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Surviving cannibals

Discussion of the distribution and abundance of living organisms and how these properties are affected by interactions between the organisms and their environment

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Surviving cannibals

Postby flantoons » Sat Mar 08, 2008 4:07 pm

Question: What type of creature, large or small, could sustain it's population by feeding only on it's dead plus air and water? Living creature, but not plant life.
I'm researching for my science fiction novel, hence the silly sounding question.
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Postby mith » Sat Mar 08, 2008 5:37 pm

Detritivores
Living one day at a time;
Enjoying one moment at a time;
Accepting hardships as the pathway to peace;
~Niebuhr
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Re: Surviving cannibals

Postby DrD » Sat Jun 28, 2008 8:08 pm

flantoons wrote:Question: What type of creature, large or small, could sustain it's population by feeding only on it's dead plus air and water? Living creature, but not plant life.
(...).


If you specifically exclude plants, then what you describe is physically impossible and even the answer "detritivores" (although cunning) is wrong.

The reason is simple: living beings can only extract a fraction of the energy contained in their food, which explains that excrements still contain energy (otherwise dungbeetle would starve to death :wink: ).

This is the reason why one kilogram of grass will never become one kilogram of cow, which itself will not allow to produce one kilogram of John Smith. This is why food chains have the shape of a pyramid when you consider biomass (or energy): it requires a lot of rabbits to sustain a single fox.

This rule is also valid for detritivores/scavengers. The energy contained in the body of a dead hyenna is vastly insufficient to allow another hyenna that would feed from it to grow to the age of reproduction and breed.

However, plants do exactly what you describe, and deciduous trees continuously recycle their own dead leaves, but they do it for nutrients, not energy (theirs come from light). A plant population could (in theory) live forever by recycling its own organic matter and CO2, provided it has water and light.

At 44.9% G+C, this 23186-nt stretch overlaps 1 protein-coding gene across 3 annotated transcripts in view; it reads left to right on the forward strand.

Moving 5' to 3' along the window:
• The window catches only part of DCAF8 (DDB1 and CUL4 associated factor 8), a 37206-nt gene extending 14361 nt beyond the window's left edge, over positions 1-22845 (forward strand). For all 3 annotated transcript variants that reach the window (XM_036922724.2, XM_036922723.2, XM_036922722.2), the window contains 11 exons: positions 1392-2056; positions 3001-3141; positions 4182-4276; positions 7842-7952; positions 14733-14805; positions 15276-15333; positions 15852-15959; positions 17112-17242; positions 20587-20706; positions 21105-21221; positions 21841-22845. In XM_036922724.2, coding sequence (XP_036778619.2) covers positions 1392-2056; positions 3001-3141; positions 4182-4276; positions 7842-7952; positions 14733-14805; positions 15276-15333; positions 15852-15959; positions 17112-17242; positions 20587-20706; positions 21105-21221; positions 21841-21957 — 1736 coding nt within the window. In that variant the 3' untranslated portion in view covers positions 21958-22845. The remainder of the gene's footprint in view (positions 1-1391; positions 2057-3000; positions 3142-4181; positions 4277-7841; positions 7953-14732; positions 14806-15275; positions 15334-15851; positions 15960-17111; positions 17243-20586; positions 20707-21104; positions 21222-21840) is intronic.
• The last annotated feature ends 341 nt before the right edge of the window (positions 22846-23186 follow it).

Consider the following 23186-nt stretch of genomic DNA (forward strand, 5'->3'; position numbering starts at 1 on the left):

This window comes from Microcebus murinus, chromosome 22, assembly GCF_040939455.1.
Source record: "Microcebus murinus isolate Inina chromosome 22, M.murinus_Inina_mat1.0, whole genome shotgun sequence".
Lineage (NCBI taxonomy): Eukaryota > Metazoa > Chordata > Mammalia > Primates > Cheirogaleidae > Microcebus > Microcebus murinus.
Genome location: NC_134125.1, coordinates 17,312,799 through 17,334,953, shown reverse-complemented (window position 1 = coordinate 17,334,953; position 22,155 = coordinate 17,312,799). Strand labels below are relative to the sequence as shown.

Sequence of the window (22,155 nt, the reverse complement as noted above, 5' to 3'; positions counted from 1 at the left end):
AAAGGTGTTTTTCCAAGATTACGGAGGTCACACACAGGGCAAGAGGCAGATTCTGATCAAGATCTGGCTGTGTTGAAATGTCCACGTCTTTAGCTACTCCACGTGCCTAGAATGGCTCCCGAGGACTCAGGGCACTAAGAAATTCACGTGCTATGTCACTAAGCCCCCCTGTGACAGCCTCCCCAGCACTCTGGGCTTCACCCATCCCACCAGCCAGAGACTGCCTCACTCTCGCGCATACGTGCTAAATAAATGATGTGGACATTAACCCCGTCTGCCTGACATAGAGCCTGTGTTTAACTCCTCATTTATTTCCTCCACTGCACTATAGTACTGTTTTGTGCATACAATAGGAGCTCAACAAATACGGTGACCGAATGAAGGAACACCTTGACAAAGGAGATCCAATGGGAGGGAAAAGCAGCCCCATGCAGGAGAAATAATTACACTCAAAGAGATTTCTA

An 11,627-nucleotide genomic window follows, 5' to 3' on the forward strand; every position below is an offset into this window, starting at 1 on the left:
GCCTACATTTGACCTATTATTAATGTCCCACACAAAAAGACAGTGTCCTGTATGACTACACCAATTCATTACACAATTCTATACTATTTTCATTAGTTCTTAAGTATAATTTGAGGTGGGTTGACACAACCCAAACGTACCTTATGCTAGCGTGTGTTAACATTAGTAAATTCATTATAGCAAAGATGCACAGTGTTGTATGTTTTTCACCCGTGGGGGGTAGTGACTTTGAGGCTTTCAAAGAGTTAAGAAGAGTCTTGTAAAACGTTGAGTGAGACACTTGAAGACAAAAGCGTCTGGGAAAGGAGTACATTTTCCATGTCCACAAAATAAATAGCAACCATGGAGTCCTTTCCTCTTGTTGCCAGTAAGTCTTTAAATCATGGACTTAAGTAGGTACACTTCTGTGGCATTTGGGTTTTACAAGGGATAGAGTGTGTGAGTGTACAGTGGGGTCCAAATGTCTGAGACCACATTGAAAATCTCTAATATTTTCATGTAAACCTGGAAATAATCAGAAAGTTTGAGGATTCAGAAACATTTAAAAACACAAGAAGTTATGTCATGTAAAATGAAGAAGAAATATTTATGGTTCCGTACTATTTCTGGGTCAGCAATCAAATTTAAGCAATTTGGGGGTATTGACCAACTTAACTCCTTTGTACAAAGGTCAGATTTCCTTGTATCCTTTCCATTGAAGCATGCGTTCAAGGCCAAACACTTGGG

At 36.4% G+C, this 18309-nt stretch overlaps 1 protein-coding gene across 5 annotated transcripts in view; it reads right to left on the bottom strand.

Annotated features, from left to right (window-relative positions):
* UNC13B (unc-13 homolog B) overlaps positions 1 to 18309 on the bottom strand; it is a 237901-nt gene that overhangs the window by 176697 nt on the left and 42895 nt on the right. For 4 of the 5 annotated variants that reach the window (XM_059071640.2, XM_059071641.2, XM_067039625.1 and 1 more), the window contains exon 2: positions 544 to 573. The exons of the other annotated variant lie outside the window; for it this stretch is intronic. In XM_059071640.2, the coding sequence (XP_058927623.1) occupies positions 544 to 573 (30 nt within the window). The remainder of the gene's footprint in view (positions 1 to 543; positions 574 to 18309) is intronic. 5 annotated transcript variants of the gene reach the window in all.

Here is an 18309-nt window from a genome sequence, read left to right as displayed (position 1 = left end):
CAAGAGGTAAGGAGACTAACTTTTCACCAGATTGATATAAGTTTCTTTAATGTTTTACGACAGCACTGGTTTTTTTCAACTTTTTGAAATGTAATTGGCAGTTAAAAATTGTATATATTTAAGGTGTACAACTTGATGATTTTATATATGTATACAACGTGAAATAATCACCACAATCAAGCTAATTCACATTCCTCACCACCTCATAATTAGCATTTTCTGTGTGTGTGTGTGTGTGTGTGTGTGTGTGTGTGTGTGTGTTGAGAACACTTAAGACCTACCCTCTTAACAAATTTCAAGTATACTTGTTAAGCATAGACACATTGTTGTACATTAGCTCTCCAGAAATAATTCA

To get out of your conundrum you would have to imagine an animal that is somehow able to extract energy from the air (which contains a heck of a lot of nitrogen, for example) but this is really SciFi...

Note that even assuming your creatures could extract 100% of the energy contained in their deads, it would still not be enough since digestion itself requires energy to take place.


Cheers,

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Postby MrMistery » Sun Jun 29, 2008 10:33 am

air might contain a lot of Nitrogen, but not much energy. Organisms that can use the nitrogen in the air need in fact to put a lot of energy of their own to do this.

Addressing the original question, what you described is impossible, even for plants: you simply don't have enough energy. By feeding exclusively on its dead, the organism would need to have a 100% assimilation efficiency, which is IMPOSSIBLE. for most organisms, this efficiency is more toward 10%(ex: one pound of grass creates 0.1 pounds of cow which creates 0.01 pounds of John Smith). The efficiency is so small from a number of reasons: one was mentioned by DrD - digestion requires energy, for making enzymes etc. However the most important reason is a key concept of biochemistry: no chemical reaction has 100% efficiency. Some of the energy is always released as heat. For example, an average car only converts about 15% of the energy in gasoline to the moving of the car, the rest is released as heat. By comparison, cellular respiration converts about 38% of the energy in a glucose molecule to ATP(the chemical compound usable by living cells as energy). Thus, it would be absolutely impossible for ANY organism to just eat its dead, because every organism constantly loses energy to the outside world as heat, energy that eventually will run out. That is why every population needs an outside energy source.

OK, now what do organisms do for this outside energy source. There are three strategies: photosynthetic organisms(plants, algae, some bacteria) can harvest energy from the sun. Chemosynthetic organisms(some bacteria) use the energy in some chemical compounds in their surrounding which they oxidize in order to extract energy from them. Heterotrophic organisms(all animals, fungi, protozoans, some bacteria) practically eat food, in one way or another. But this food has to be from other sources, not (only) their siblings, from the chemical points of view described above.

Thus, your suggestion is impossible from all points of view. Energy needs to come from somewhere.
"As a biologist, I firmly believe that when you're dead, you're dead. Except for what you live behind in history. That's the only afterlife" - J. Craig Venter
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